Fall 2010

ARTS 661
Music and Culture of Africa and its Diaspora

Charry,Eric S.

09/13/2010 - 12/10/2010
Tuesday 06:00 PM - 08:30 PM

Music Studios 301

There is a wealth of musical expression in Africa and its diaspora, including the Caribbean and Latin America. Students will study West African griots, mbira music from Zimbabwe, South African choral singing, Cuban son, Jamaican reggae, Trinidadian steel band, Brazilian samba, and others. We will use music as an entry point for investigating the history and culture of Africa and its diaspora. Case studies throughout the semester will form the basis for discussions of broader theoretical issues, such as music as a marker of identity (diasporic, national, racial, ethnic, class), modernization, globalization, authenticity, and creolization versus multi-culturalism.

Classes will consist of a combination of discussion of the weekly reading, directed listening and viewing of audio and video recordings, student presentations, and in-class demonstration performances. Students will gain limited hands-on experience with West African percussion and Trinidadian steelband. We will survey the African continent and the Americas as a whole, explore regional traits, national cultures, and discuss in depth specific genres and pieces. We will also explore the presence of African musicians on the internet, including the spread and impact of rap and hip hop in Africa.

Readings for this course will include Kevin O'Brien Chang and Wayne Chen, Reggae Routes: The Story of Jamaican Music (Temple University Press), Eric Charry, Mande Music: Traditional and Modern Music of the Maninka and Mandinka of Western Africa (University of Chicago Press),

Maria Teresa Velez, Drumming for the Gods: The Life and Times of Felipe Garcia Villamil, Santero, Palero and Abakua (Temple University Press).

Assignments include several short (2-page) papers on the readings, student presentations based on independent supplemental research, and midterm and final writing projects to be chosen in consultation with the instructor.

This course is open to auditors.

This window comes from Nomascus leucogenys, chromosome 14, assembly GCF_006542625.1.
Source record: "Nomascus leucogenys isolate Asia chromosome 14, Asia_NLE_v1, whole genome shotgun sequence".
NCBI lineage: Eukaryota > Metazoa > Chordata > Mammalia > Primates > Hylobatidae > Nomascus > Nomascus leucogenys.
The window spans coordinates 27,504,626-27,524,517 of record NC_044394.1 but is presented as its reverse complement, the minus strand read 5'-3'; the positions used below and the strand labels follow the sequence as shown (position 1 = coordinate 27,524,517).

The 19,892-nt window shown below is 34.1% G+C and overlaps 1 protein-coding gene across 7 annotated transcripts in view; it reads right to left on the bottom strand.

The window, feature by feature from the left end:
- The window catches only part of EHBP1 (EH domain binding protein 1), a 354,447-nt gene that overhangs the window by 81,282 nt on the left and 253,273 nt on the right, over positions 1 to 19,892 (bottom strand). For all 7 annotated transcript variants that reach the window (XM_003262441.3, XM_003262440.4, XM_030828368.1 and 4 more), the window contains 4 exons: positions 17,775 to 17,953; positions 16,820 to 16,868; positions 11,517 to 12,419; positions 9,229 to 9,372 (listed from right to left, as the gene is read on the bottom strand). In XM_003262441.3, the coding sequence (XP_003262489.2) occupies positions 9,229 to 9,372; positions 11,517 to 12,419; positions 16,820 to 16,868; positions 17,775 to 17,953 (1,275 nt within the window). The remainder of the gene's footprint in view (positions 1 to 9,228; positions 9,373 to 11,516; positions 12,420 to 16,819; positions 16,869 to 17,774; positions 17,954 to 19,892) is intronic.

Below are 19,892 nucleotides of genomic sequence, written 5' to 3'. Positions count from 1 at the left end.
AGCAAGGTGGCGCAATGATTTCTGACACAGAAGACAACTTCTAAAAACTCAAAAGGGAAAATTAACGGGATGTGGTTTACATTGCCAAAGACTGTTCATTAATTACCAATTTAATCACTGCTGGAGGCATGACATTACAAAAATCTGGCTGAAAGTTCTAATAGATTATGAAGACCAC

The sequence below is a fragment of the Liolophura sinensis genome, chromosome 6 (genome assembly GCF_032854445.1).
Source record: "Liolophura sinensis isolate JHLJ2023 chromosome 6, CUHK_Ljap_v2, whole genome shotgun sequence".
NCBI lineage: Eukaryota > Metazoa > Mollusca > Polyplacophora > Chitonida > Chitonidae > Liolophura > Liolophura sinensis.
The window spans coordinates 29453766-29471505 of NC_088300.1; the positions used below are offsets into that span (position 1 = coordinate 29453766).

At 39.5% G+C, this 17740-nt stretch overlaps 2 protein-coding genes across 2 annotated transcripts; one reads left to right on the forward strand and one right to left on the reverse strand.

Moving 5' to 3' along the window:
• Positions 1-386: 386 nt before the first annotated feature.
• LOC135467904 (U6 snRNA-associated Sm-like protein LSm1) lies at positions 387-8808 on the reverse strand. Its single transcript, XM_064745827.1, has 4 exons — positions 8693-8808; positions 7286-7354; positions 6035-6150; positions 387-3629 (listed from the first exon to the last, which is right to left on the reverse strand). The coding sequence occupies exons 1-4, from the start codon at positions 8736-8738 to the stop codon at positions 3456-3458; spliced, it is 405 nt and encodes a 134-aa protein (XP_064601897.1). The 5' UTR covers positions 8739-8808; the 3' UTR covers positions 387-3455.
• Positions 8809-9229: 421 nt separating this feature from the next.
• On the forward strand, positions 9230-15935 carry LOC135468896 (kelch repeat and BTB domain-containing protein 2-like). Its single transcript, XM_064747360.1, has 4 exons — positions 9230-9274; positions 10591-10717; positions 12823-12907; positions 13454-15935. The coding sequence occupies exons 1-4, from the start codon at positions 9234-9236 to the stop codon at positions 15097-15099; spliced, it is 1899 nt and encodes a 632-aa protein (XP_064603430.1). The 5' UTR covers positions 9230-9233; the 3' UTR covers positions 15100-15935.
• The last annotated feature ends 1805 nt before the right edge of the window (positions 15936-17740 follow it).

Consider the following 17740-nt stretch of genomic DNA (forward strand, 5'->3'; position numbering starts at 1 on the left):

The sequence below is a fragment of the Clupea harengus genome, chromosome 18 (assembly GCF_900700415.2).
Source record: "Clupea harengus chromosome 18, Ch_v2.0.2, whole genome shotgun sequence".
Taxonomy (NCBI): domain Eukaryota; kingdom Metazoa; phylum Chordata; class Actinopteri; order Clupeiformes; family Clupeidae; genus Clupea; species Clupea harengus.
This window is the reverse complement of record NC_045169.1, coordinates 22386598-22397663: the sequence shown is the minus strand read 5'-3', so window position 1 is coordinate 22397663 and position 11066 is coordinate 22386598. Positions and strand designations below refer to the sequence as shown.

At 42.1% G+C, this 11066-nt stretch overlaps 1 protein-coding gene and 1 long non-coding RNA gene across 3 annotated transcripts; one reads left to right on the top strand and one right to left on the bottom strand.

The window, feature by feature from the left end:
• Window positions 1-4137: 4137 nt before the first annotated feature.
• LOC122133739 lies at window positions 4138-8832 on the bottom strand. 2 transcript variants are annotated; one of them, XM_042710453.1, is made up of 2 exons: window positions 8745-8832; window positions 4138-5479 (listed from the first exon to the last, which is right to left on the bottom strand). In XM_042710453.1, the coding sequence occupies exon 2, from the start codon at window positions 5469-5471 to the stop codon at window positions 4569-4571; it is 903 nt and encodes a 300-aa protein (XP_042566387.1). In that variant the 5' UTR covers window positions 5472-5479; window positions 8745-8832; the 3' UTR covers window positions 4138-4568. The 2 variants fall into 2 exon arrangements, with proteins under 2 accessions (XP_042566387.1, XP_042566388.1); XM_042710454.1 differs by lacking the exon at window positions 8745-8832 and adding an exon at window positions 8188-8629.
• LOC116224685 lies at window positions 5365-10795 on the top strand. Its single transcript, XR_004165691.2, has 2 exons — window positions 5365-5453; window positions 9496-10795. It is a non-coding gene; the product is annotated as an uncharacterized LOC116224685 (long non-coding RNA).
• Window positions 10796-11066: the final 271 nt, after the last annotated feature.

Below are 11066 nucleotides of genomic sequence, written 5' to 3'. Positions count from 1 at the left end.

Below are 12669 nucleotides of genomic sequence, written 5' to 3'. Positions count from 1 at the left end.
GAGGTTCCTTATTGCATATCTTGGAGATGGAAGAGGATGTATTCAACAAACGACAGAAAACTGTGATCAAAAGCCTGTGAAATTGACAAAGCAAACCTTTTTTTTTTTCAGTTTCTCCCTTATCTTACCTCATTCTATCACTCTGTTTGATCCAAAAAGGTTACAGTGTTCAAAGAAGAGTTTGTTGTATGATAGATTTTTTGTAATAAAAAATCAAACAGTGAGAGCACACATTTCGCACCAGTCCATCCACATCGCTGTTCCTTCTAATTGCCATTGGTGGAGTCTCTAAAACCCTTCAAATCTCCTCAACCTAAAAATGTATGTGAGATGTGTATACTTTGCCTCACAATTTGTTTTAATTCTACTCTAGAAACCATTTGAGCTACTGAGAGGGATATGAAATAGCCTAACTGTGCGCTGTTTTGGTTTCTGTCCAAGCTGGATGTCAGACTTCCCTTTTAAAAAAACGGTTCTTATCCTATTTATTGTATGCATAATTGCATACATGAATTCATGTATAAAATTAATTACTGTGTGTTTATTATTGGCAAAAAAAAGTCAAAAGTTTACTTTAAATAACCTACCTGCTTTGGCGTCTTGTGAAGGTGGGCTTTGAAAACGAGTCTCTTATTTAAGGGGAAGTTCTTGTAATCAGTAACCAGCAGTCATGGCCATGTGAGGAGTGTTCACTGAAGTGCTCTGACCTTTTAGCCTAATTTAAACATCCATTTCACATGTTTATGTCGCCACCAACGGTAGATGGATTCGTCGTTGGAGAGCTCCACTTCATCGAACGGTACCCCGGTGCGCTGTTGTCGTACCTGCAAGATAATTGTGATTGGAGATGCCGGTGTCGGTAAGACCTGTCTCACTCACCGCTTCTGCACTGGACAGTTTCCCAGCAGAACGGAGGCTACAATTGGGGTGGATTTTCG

The deadline to withdraw and receive a tuition refund for this course is Friday, September 17 at 5:00 pm.


Eric Charry (B.M., M.M. New England Conservatory of Music; M.F.A., Ph.D. Princeton University) is professor of music. He is author of Mande Music: Traditional and Modern Music of the Maninka and Mandinka of Western Africa (University of Chicago Press, 2000), and editor of Hip Hop Africa: New African Music in a Globalizing World (Indiana University Press, 2012). He has two books in progress: The Emergence of an Avant Garde in Jazz, 1956-1965 and Downtown: Music as a Cultural Force, New York in the 1950s and 60s. Click here for more information about Eric Charry and click here for more information about his work.


ENROLLMENT INFORMATION

Consent of Instructor Required: No

Format: Seminar

Level: GLSP Credits: 3 Enrollment Limit: 18

Texts to purchase for this course:
Kevin O'Brien Chang and Wayne Chen, Reggae Routes: The Story of Jamaican Music (Temple University Press)

Eric Charry, Mande Music: Traditional and Modern Music of the Maninka and Mandinka of Western Africa (University of Chicago Press),

Maria Teresa Velez, Drumming for the Gods: The Life and Times of Felipe Garcia Villamil, Santero, Palero and Abakua (Temple University Press)

READING MATERIALS ARE AVAILABLE AT BROAD STREET BOOKS, 45 BROAD STREET, MIDDLETOWN, 860-685-7323 Order your books online

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